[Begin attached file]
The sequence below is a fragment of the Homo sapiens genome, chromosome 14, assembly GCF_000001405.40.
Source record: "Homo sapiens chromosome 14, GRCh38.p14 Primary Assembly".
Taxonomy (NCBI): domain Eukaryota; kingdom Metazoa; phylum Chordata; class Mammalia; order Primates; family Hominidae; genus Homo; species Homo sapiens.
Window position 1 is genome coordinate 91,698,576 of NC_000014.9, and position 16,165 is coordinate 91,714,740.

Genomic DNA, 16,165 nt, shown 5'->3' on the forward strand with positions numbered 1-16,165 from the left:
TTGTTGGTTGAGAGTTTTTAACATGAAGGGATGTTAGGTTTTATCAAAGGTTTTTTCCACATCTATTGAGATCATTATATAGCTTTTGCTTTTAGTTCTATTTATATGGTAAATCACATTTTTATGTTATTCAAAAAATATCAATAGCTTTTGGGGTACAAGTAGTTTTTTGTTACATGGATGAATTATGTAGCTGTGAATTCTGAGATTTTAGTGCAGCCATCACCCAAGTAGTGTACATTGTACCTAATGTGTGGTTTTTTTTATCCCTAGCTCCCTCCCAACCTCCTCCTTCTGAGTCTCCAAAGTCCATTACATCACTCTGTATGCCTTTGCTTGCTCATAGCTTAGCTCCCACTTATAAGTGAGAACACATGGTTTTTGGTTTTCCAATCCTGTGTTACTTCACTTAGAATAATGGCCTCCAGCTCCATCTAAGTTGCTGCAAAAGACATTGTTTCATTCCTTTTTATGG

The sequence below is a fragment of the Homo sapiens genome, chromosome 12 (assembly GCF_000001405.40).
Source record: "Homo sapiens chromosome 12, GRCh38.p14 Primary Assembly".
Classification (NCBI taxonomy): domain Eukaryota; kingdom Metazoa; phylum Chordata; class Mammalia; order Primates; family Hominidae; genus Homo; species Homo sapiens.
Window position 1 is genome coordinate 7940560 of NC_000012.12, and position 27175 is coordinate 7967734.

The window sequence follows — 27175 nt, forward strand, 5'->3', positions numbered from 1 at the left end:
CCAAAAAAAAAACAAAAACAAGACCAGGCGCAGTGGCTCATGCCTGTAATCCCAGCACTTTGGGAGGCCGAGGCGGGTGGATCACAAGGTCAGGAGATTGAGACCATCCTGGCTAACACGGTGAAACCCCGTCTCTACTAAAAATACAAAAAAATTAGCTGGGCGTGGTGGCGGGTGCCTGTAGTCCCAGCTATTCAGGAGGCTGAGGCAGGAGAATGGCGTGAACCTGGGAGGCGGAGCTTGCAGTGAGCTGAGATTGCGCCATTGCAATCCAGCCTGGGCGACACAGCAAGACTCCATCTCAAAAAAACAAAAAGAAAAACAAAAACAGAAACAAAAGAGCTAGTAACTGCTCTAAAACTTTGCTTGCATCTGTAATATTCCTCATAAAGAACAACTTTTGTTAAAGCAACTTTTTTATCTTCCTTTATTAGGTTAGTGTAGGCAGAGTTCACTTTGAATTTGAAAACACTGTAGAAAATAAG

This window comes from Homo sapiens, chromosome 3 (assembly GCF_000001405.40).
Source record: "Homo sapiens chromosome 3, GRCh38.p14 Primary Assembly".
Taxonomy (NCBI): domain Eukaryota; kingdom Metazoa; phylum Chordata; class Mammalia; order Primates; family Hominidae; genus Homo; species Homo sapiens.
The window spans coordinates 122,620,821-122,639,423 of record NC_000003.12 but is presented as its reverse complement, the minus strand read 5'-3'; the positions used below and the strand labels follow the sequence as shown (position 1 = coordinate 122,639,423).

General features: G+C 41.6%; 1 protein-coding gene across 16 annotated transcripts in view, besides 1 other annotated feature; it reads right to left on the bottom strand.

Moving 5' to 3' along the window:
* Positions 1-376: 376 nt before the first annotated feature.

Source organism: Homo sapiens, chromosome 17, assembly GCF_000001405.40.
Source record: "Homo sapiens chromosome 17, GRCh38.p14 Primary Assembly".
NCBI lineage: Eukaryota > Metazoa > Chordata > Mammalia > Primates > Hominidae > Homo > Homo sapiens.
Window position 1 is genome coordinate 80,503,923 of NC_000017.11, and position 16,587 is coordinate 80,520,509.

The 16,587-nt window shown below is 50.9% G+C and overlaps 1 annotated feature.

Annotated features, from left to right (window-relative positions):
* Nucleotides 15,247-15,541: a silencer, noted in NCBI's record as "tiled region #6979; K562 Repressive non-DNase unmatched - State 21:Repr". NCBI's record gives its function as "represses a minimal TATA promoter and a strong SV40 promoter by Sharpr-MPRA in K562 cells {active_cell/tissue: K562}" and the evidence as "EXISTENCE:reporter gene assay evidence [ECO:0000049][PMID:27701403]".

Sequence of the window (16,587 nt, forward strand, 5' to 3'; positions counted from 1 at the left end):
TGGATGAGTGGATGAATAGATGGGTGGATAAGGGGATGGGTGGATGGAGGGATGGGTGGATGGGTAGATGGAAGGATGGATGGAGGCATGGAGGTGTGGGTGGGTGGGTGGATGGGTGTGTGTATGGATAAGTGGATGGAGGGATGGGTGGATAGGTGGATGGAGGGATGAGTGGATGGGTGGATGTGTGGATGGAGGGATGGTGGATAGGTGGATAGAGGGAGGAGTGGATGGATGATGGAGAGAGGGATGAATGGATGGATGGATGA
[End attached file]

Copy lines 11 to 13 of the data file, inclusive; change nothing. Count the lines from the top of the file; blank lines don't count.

The window sequence follows — 27175 nt, forward strand, 5'->3', positions numbered from 1 at the left end:
CCAAAAAAAAAACAAAAACAAGACCAGGCGCAGTGGCTCATGCCTGTAATCCCAGCACTTTGGGAGGCCGAGGCGGGTGGATCACAAGGTCAGGAGATTGAGACCATCCTGGCTAACACGGTGAAACCCCGTCTCTACTAAAAATACAAAAAAATTAGCTGGGCGTGGTGGCGGGTGCCTGTAGTCCCAGCTATTCAGGAGGCTGAGGCAGGAGAATGGCGTGAACCTGGGAGGCGGAGCTTGCAGTGAGCTGAGATTGCGCCATTGCAATCCAGCCTGGGCGACACAGCAAGACTCCATCTCAAAAAAACAAAAAGAAAAACAAAAACAGAAACAAAAGAGCTAGTAACTGCTCTAAAACTTTGCTTGCATCTGTAATATTCCTCATAAAGAACAACTTTTGTTAAAGCAACTTTTTTATCTTCCTTTATTAGGTTAGTGTAGGCAGAGTTCACTTTGAATTTGAAAACACTGTAGAAAATAAG

This window comes from Homo sapiens, chromosome 3 (assembly GCF_000001405.40).